Latent Inhibition: 10 Examples and Definition

Latent Inhibition: 10 Examples and DefinitionReviewed by Chris Drew (PhD)

This article was peer-reviewed and edited by Chris Drew (PhD). The review process on Helpful Professor involves having a PhD level expert fact check, edit, and contribute to articles. Reviewers ensure all content reflects expert academic consensus and is backed up with reference to academic studies. Dr. Drew has published over 20 academic articles in scholarly journals. He is the former editor of the Journal of Learning Development in Higher Education and holds a PhD in Education from ACU.

latent inhibition examples and definition, explained below

Latent inhibition, first described by psychologists Richard Lubow and Robert Moore in 1973, refers to the fact that prior exposure to a stimulus decreases its effectiveness as a stimulant.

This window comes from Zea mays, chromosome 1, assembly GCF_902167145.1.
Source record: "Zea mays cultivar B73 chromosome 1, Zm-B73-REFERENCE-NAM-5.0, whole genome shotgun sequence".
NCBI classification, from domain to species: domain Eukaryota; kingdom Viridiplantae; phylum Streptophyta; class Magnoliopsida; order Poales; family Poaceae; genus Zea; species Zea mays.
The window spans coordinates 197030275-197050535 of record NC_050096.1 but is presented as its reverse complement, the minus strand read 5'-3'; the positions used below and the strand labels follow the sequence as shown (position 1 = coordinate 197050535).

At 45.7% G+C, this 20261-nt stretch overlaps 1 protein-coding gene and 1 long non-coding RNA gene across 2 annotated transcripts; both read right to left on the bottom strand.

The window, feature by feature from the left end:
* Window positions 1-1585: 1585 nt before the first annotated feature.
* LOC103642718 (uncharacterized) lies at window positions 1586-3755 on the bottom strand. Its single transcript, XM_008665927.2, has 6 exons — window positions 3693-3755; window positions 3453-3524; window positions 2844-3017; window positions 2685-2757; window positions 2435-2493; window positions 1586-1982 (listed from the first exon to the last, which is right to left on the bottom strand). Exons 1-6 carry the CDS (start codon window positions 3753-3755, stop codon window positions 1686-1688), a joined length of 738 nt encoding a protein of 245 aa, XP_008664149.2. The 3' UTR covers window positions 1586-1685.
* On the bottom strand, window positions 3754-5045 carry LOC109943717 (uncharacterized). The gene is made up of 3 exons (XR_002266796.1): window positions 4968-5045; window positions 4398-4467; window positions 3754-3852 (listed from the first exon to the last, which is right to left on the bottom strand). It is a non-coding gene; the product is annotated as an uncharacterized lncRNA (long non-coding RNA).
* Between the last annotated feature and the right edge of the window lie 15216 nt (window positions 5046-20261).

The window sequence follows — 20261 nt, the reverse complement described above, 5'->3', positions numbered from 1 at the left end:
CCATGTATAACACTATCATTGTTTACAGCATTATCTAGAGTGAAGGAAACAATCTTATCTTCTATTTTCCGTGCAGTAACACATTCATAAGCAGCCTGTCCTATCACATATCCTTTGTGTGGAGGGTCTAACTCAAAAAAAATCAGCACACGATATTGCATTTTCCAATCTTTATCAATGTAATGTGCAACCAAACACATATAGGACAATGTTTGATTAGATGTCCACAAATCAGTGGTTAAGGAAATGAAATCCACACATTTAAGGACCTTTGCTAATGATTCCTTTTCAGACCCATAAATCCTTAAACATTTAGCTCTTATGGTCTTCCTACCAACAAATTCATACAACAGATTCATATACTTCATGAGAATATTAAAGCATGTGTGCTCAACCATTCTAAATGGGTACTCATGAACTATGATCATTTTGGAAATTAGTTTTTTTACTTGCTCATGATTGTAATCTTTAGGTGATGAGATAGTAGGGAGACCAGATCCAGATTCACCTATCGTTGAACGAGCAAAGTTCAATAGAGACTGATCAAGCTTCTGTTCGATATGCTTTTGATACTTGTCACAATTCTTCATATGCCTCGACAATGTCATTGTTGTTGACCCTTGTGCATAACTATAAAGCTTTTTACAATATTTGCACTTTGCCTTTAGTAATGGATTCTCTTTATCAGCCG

Latent inhibition is a phenomenon that can impact how we learn and behave by affecting the processing of information. Repeated exposure causes habituation, making the brain less sensitive to the stimulus and can lead to eventual stimulus extinction.

For example, if one were repeatedly exposed to the smell of roses early in life, they would likely not be as stimulated when presented with it later.

This is because latent inhibition forms an unconscious association that lessens the need for conscious attention and processing power when presented with the same stimuli over time.

As a result, their response to it becomes more automatic and less conscious. So, latent inhibition can be considered a form of cognitive inefficiency whereby prior experience with a particular stimulus decreases awareness and responsiveness.